“Attractive and Fat”
Many of you have probably heard of the CEO of Abercrombie and Fitch’s controversial and flat out rude comments that the company doesn’t sell XL or XXL sizes for women because they want “cool” people to wear their clothes. Well, this blogger wrote an open letter to Jeffries and included these photos of herself and what is considered a “typical” male model body type.
Some quotes from her letter:
“The only thing you’ve done through your comments (about thin being beautiful and only offering XL and XXL in your stores for men) is reinforce the unoriginal concept that fat women are social failures, valueless, and undesirable.”
“This is largely attributed to companies like yours that perpetuate the thought that fat women are not beautiful. This is inaccurate, but if someone were to look through your infamous catalog, they wouldn’t believe me.”
“P.P.S. You should know your Large t-shirt comfortably fits a size 22. You might want to work on that.”
This has to do with fashion, though perhaps not in the way this blog has so far posted. But this sort of confidence is the sort of thing that we want our choices in clothes to reflect. You should be able to wear whatever you want and feel confident - no matter what other people may say or think.
Feminist definition of body positive… she’s fat as fuck, he’s carved out of wood.
Because let’s just be honest about what the “body positive” movement is. It’s a fucking tumblr fat girl self esteem support group. It’s not about seeing beauty in all bodies. It’s about fat girls telling themselves they’re beautiful and raging the fuck out on anyone who doesn’t agree with they very carefully constructed illusion.
The above is a prime example. There’s no body positive movement for fat men, or burn victims, or motherfuckers with leprosy. The *only* bodies the body positive movement ever calls “beautiful” are fat, and female.
And you know, if you want to think you’re the bees fuckin knees… have at it. But don’t try to bullshit everyone else in the process.
and here’s the girl that belong there:
Okay, there are a lot of things wrong with your argument. I will say, however, that the thing about positive body image movement is a lot more about what I’d call “fat pride” and less about acceptance of all different body types. A lot of people see it as that extreme because people are hypocrites and a lot of people who say that they’re part of the positive body image movement will thin-shame other people. The same thing happens with feminism, where it is suppose to be about equal rights and ends up being about woman rising above men in the loudest majority of cases. I will give you that; we are a people full of hypocrisy.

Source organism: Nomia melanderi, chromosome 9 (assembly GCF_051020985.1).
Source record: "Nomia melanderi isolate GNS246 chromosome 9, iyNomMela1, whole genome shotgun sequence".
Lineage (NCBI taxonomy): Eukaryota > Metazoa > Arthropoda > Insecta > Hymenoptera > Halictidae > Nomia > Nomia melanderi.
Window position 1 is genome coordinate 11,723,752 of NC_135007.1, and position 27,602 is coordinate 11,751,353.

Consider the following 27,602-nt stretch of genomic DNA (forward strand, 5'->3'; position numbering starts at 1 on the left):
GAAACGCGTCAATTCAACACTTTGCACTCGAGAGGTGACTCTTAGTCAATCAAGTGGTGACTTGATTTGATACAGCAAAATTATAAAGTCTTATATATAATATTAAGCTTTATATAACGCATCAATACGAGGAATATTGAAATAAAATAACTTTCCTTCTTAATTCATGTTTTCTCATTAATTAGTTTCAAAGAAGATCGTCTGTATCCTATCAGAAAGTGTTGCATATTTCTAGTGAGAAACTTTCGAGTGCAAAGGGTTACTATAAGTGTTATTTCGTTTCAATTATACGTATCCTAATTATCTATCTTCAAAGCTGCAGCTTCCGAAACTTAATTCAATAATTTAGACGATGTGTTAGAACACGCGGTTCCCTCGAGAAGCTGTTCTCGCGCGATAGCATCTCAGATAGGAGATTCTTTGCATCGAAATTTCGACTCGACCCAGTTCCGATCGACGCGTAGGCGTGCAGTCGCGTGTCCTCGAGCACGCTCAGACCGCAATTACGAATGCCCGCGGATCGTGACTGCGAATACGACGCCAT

What I won’t give you is the idea that this whole thing is bullshit. Do not give me “This is the girl that belongs there” because you have no right to say who would belong where and where people should feel comfortable. Some girls considered “beautiful” and thin might not feel comfortable in the revealing clothing that some larger or fat woman feel confident wearing.
Sure, not all minorities that fall outside of societies “beauty” expectation are featured here. Because the point was not to show the beauty of all those who fall outside of the spectrum limitations that the majority of people have placed on them. What this was about was a contrast between who Abercrombie and Fitch want to market to (the thin, “attractive” looking male) against what they are not marketing towards (the fat, “ugly” looking female).
What is the important message to take away from that is not “Fat and Attractive” because that’s just an attention-grabber. The important message is that a persons attractiveness should come from more than just their physical appearance and also that it is possible to be attractive despite the fact that you are not how most have been programmed to define “attractive” as.
You may not agree that the medium was portrayed as effectively as it could have been but there is no denying that this holds a positive message and I wish more people could interpret it without being assholes about it and assuming it’s like an overeater-anonymous support group or become thin-shaming bigots because of their own low self-esteem. Why can’t a positive message just be a positive message without becoming something negative?